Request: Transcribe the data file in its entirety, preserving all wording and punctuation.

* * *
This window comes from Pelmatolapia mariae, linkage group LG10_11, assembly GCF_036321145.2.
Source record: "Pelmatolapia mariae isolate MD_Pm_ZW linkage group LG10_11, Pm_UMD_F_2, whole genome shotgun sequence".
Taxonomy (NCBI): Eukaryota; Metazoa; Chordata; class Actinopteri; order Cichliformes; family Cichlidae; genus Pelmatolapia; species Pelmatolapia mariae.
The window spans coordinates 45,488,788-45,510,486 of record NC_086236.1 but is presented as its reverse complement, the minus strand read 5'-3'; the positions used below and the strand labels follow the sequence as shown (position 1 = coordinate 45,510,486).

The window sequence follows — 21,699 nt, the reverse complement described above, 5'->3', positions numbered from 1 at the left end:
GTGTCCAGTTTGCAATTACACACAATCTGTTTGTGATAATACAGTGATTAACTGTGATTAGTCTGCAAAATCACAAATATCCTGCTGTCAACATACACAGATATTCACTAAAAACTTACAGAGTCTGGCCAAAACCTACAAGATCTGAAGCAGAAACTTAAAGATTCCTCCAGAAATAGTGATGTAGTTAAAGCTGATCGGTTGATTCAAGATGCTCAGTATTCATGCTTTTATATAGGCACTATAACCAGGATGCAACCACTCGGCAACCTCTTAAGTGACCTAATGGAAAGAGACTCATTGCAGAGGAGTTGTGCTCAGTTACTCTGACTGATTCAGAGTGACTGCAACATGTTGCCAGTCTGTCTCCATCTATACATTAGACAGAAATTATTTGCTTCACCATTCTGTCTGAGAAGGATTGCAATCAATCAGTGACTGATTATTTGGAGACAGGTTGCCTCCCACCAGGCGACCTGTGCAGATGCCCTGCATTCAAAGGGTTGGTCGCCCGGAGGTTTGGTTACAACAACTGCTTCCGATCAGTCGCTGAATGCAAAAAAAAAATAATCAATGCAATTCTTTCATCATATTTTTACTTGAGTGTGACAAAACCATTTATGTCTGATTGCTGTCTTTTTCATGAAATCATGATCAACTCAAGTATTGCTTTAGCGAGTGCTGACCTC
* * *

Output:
This window comes from Pelmatolapia mariae, linkage group LG10_11, assembly GCF_036321145.2.
Source record: "Pelmatolapia mariae isolate MD_Pm_ZW linkage group LG10_11, Pm_UMD_F_2, whole genome shotgun sequence".
Taxonomy (NCBI): Eukaryota; Metazoa; Chordata; class Actinopteri; order Cichliformes; family Cichlidae; genus Pelmatolapia; species Pelmatolapia mariae.
The window spans coordinates 45,488,788-45,510,486 of record NC_086236.1 but is presented as its reverse complement, the minus strand read 5'-3'; the positions used below and the strand labels follow the sequence as shown (position 1 = coordinate 45,510,486).

The window sequence follows — 21,699 nt, the reverse complement described above, 5'->3', positions numbered from 1 at the left end:
GTGTCCAGTTTGCAATTACACACAATCTGTTTGTGATAATACAGTGATTAACTGTGATTAGTCTGCAAAATCACAAATATCCTGCTGTCAACATACACAGATATTCACTAAAAACTTACAGAGTCTGGCCAAAACCTACAAGATCTGAAGCAGAAACTTAAAGATTCCTCCAGAAATAGTGATGTAGTTAAAGCTGATCGGTTGATTCAAGATGCTCAGTATTCATGCTTTTATATAGGCACTATAACCAGGATGCAACCACTCGGCAACCTCTTAAGTGACCTAATGGAAAGAGACTCATTGCAGAGGAGTTGTGCTCAGTTACTCTGACTGATTCAGAGTGACTGCAACATGTTGCCAGTCTGTCTCCATCTATACATTAGACAGAAATTATTTGCTTCACCATTCTGTCTGAGAAGGATTGCAATCAATCAGTGACTGATTATTTGGAGACAGGTTGCCTCCCACCAGGCGACCTGTGCAGATGCCCTGCATTCAAAGGGTTGGTCGCCCGGAGGTTTGGTTACAACAACTGCTTCCGATCAGTCGCTGAATGCAAAAAAAAAATAATCAATGCAATTCTTTCATCATATTTTTACTTGAGTGTGACAAAACCATTTATGTCTGATTGCTGTCTTTTTCATGAAATCATGATCAACTCAAGTATTGCTTTAGCGAGTGCTGACCTC